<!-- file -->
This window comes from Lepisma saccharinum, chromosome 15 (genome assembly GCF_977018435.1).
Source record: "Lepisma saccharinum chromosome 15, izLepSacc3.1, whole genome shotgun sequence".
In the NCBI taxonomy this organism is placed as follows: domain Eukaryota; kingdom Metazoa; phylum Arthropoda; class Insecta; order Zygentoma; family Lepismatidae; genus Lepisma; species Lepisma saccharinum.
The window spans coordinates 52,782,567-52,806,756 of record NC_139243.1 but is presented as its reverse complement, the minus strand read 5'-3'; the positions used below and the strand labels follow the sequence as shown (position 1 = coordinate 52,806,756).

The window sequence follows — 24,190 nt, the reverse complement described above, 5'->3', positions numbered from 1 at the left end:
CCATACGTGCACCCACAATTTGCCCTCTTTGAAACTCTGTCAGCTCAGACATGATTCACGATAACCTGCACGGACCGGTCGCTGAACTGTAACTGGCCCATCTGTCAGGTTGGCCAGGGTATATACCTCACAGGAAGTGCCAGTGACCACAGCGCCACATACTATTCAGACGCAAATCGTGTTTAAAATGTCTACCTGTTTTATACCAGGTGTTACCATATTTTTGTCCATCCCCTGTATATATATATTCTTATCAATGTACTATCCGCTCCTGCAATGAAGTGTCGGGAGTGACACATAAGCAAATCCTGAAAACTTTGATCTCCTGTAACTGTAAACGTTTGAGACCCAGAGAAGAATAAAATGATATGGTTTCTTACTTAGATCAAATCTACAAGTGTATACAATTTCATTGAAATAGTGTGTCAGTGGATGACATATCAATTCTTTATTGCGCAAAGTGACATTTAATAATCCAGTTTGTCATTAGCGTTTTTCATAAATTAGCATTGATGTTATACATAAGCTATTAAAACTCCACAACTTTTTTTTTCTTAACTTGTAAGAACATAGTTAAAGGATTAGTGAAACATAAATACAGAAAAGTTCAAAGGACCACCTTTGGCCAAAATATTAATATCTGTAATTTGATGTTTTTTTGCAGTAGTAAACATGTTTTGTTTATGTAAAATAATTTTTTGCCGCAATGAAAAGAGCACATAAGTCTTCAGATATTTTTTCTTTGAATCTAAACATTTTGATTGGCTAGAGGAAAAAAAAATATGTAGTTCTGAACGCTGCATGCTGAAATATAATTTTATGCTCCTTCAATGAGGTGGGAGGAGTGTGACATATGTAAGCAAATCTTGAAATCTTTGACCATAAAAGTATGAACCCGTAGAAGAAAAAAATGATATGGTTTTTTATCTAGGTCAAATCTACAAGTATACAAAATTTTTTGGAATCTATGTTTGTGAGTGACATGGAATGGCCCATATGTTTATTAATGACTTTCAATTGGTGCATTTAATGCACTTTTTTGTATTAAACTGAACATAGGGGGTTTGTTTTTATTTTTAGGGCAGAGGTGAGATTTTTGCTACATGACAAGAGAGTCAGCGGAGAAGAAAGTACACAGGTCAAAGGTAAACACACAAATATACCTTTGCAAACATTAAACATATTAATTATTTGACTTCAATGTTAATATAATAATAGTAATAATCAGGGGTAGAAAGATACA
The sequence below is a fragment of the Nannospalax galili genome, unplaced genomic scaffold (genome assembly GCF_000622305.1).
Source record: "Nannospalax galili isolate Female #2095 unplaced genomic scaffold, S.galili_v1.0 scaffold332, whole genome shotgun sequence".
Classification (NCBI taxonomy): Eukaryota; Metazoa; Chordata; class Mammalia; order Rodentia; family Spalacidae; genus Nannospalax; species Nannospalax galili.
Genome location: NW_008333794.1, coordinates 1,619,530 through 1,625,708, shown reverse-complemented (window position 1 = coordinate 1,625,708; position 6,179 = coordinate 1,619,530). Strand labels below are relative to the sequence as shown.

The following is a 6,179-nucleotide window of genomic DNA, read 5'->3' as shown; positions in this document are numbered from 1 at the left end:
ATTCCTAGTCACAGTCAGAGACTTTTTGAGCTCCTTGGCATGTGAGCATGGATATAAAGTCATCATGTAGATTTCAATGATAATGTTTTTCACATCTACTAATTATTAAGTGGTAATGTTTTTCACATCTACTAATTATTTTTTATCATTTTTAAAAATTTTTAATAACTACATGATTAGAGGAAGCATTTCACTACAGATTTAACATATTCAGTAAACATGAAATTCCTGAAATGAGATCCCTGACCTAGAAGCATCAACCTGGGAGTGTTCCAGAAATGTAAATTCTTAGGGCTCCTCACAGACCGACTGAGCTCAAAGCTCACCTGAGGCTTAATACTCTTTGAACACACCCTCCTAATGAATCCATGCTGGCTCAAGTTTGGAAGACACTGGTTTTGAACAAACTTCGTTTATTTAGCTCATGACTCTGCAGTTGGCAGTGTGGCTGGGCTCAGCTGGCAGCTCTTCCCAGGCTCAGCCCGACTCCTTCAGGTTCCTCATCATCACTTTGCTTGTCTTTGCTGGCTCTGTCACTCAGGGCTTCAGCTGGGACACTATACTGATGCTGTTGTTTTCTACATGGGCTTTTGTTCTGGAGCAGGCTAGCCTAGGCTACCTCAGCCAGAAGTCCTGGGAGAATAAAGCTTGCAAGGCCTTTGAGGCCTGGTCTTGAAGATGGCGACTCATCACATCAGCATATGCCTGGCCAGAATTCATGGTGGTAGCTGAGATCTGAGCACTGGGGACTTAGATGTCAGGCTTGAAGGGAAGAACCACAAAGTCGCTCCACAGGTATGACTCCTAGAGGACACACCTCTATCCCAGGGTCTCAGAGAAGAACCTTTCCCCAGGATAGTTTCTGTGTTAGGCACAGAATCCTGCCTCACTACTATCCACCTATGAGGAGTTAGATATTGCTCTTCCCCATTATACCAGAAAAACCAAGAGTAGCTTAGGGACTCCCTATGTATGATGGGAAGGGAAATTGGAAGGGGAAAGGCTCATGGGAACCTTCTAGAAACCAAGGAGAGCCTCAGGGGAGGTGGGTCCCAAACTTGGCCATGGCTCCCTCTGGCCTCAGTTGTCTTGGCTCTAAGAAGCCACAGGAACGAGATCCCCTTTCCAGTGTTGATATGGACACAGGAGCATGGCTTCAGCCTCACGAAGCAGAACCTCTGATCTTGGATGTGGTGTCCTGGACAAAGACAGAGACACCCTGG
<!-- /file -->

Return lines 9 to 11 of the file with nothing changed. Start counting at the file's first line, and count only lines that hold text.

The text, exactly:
Classification (NCBI taxonomy): Eukaryota; Metazoa; Chordata; class Mammalia; order Rodentia; family Spalacidae; genus Nannospalax; species Nannospalax galili.
Genome location: NW_008333794.1, coordinates 1,619,530 through 1,625,708, shown reverse-complemented (window position 1 = coordinate 1,625,708; position 6,179 = coordinate 1,619,530). Strand labels below are relative to the sequence as shown.

The following is a 6,179-nucleotide window of genomic DNA, read 5'->3' as shown; positions in this document are numbered from 1 at the left end: